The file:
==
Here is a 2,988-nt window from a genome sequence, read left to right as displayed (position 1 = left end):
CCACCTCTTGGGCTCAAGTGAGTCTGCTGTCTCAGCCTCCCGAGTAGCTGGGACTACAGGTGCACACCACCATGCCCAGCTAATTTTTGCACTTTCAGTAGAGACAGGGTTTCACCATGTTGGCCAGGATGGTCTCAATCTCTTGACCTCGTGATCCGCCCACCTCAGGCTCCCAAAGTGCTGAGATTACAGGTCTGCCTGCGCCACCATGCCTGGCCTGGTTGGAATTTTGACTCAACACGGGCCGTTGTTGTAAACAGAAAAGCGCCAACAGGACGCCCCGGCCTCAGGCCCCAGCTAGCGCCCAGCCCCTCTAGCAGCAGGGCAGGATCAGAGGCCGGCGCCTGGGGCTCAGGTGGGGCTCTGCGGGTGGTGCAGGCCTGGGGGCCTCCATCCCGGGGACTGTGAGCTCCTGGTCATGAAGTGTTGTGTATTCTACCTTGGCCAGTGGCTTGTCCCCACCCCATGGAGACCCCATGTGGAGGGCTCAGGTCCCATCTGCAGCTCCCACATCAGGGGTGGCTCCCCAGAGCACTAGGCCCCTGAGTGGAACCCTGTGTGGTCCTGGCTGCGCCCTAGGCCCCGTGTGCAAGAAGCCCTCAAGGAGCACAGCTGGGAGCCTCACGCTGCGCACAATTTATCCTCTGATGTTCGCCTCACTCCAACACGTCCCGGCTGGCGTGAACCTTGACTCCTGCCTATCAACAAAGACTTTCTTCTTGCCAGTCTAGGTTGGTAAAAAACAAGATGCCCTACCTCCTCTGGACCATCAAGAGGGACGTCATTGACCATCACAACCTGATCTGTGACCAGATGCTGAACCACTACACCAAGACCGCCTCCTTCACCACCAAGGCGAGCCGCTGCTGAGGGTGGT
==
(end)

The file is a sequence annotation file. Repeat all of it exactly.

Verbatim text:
Here is a 2,988-nt window from a genome sequence, read left to right as displayed (position 1 = left end):
CCACCTCTTGGGCTCAAGTGAGTCTGCTGTCTCAGCCTCCCGAGTAGCTGGGACTACAGGTGCACACCACCATGCCCAGCTAATTTTTGCACTTTCAGTAGAGACAGGGTTTCACCATGTTGGCCAGGATGGTCTCAATCTCTTGACCTCGTGATCCGCCCACCTCAGGCTCCCAAAGTGCTGAGATTACAGGTCTGCCTGCGCCACCATGCCTGGCCTGGTTGGAATTTTGACTCAACACGGGCCGTTGTTGTAAACAGAAAAGCGCCAACAGGACGCCCCGGCCTCAGGCCCCAGCTAGCGCCCAGCCCCTCTAGCAGCAGGGCAGGATCAGAGGCCGGCGCCTGGGGCTCAGGTGGGGCTCTGCGGGTGGTGCAGGCCTGGGGGCCTCCATCCCGGGGACTGTGAGCTCCTGGTCATGAAGTGTTGTGTATTCTACCTTGGCCAGTGGCTTGTCCCCACCCCATGGAGACCCCATGTGGAGGGCTCAGGTCCCATCTGCAGCTCCCACATCAGGGGTGGCTCCCCAGAGCACTAGGCCCCTGAGTGGAACCCTGTGTGGTCCTGGCTGCGCCCTAGGCCCCGTGTGCAAGAAGCCCTCAAGGAGCACAGCTGGGAGCCTCACGCTGCGCACAATTTATCCTCTGATGTTCGCCTCACTCCAACACGTCCCGGCTGGCGTGAACCTTGACTCCTGCCTATCAACAAAGACTTTCTTCTTGCCAGTCTAGGTTGGTAAAAAACAAGATGCCCTACCTCCTCTGGACCATCAAGAGGGACGTCATTGACCATCACAACCTGATCTGTGACCAGATGCTGAACCACTACACCAAGACCGCCTCCTTCACCACCAAGGCGAGCCGCTGCTGAGGGTGGT